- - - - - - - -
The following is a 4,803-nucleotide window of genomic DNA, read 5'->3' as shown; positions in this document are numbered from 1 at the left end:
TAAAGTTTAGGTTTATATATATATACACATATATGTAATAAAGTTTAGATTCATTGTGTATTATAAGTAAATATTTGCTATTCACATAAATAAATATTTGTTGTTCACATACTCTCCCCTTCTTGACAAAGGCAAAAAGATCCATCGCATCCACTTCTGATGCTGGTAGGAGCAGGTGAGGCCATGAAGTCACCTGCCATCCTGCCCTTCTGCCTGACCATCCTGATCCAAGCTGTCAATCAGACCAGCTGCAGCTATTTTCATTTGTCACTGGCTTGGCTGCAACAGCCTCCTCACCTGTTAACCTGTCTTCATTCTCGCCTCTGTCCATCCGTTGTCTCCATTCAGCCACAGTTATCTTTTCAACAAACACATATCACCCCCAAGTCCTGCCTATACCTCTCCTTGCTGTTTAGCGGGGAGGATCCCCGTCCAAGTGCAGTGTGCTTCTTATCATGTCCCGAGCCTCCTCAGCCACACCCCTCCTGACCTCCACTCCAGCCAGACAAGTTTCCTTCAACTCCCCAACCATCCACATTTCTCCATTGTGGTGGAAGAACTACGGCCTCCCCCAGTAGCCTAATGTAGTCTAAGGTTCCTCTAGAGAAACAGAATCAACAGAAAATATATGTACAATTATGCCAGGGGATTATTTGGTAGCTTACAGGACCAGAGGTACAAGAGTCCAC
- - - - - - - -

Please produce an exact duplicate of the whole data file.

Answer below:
The following is a 4,803-nucleotide window of genomic DNA, read 5'->3' as shown; positions in this document are numbered from 1 at the left end:
TAAAGTTTAGGTTTATATATATATACACATATATGTAATAAAGTTTAGATTCATTGTGTATTATAAGTAAATATTTGCTATTCACATAAATAAATATTTGTTGTTCACATACTCTCCCCTTCTTGACAAAGGCAAAAAGATCCATCGCATCCACTTCTGATGCTGGTAGGAGCAGGTGAGGCCATGAAGTCACCTGCCATCCTGCCCTTCTGCCTGACCATCCTGATCCAAGCTGTCAATCAGACCAGCTGCAGCTATTTTCATTTGTCACTGGCTTGGCTGCAACAGCCTCCTCACCTGTTAACCTGTCTTCATTCTCGCCTCTGTCCATCCGTTGTCTCCATTCAGCCACAGTTATCTTTTCAACAAACACATATCACCCCCAAGTCCTGCCTATACCTCTCCTTGCTGTTTAGCGGGGAGGATCCCCGTCCAAGTGCAGTGTGCTTCTTATCATGTCCCGAGCCTCCTCAGCCACACCCCTCCTGACCTCCACTCCAGCCAGACAAGTTTCCTTCAACTCCCCAACCATCCACATTTCTCCATTGTGGTGGAAGAACTACGGCCTCCCCCAGTAGCCTAATGTAGTCTAAGGTTCCTCTAGAGAAACAGAATCAACAGAAAATATATGTACAATTATGCCAGGGGATTATTTGGTAGCTTACAGGACCAGAGGTACAAGAGTCCAC